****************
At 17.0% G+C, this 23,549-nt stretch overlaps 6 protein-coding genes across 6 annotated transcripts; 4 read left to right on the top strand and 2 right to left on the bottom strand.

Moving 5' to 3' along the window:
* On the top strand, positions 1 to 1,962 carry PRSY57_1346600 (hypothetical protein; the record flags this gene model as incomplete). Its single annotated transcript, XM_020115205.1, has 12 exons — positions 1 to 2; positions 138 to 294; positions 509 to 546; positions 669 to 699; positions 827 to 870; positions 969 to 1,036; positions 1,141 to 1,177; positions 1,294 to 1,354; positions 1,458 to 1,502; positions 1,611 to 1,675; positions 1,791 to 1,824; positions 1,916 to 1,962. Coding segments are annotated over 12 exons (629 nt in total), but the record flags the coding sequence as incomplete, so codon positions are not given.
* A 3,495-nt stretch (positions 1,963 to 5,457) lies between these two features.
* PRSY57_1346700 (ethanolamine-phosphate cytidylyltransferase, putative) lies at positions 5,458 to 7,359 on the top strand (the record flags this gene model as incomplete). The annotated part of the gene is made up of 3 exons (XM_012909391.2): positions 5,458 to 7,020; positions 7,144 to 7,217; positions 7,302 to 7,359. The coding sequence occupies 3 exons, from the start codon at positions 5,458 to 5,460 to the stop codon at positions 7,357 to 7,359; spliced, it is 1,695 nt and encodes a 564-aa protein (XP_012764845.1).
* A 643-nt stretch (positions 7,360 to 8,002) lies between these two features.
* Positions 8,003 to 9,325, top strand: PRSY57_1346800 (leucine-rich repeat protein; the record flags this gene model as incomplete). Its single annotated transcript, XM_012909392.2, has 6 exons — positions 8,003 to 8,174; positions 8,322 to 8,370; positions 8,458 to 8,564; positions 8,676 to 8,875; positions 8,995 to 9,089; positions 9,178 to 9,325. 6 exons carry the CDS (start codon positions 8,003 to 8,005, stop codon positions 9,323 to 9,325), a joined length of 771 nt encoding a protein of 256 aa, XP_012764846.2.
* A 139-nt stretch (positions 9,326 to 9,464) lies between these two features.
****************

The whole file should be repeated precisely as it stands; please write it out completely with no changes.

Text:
At 17.0% G+C, this 23,549-nt stretch overlaps 6 protein-coding genes across 6 annotated transcripts; 4 read left to right on the top strand and 2 right to left on the bottom strand.

Moving 5' to 3' along the window:
* On the top strand, positions 1 to 1,962 carry PRSY57_1346600 (hypothetical protein; the record flags this gene model as incomplete). Its single annotated transcript, XM_020115205.1, has 12 exons — positions 1 to 2; positions 138 to 294; positions 509 to 546; positions 669 to 699; positions 827 to 870; positions 969 to 1,036; positions 1,141 to 1,177; positions 1,294 to 1,354; positions 1,458 to 1,502; positions 1,611 to 1,675; positions 1,791 to 1,824; positions 1,916 to 1,962. Coding segments are annotated over 12 exons (629 nt in total), but the record flags the coding sequence as incomplete, so codon positions are not given.
* A 3,495-nt stretch (positions 1,963 to 5,457) lies between these two features.
* PRSY57_1346700 (ethanolamine-phosphate cytidylyltransferase, putative) lies at positions 5,458 to 7,359 on the top strand (the record flags this gene model as incomplete). The annotated part of the gene is made up of 3 exons (XM_012909391.2): positions 5,458 to 7,020; positions 7,144 to 7,217; positions 7,302 to 7,359. The coding sequence occupies 3 exons, from the start codon at positions 5,458 to 5,460 to the stop codon at positions 7,357 to 7,359; spliced, it is 1,695 nt and encodes a 564-aa protein (XP_012764845.1).
* A 643-nt stretch (positions 7,360 to 8,002) lies between these two features.
* Positions 8,003 to 9,325, top strand: PRSY57_1346800 (leucine-rich repeat protein; the record flags this gene model as incomplete). Its single annotated transcript, XM_012909392.2, has 6 exons — positions 8,003 to 8,174; positions 8,322 to 8,370; positions 8,458 to 8,564; positions 8,676 to 8,875; positions 8,995 to 9,089; positions 9,178 to 9,325. 6 exons carry the CDS (start codon positions 8,003 to 8,005, stop codon positions 9,323 to 9,325), a joined length of 771 nt encoding a protein of 256 aa, XP_012764846.2.
* A 139-nt stretch (positions 9,326 to 9,464) lies between these two features.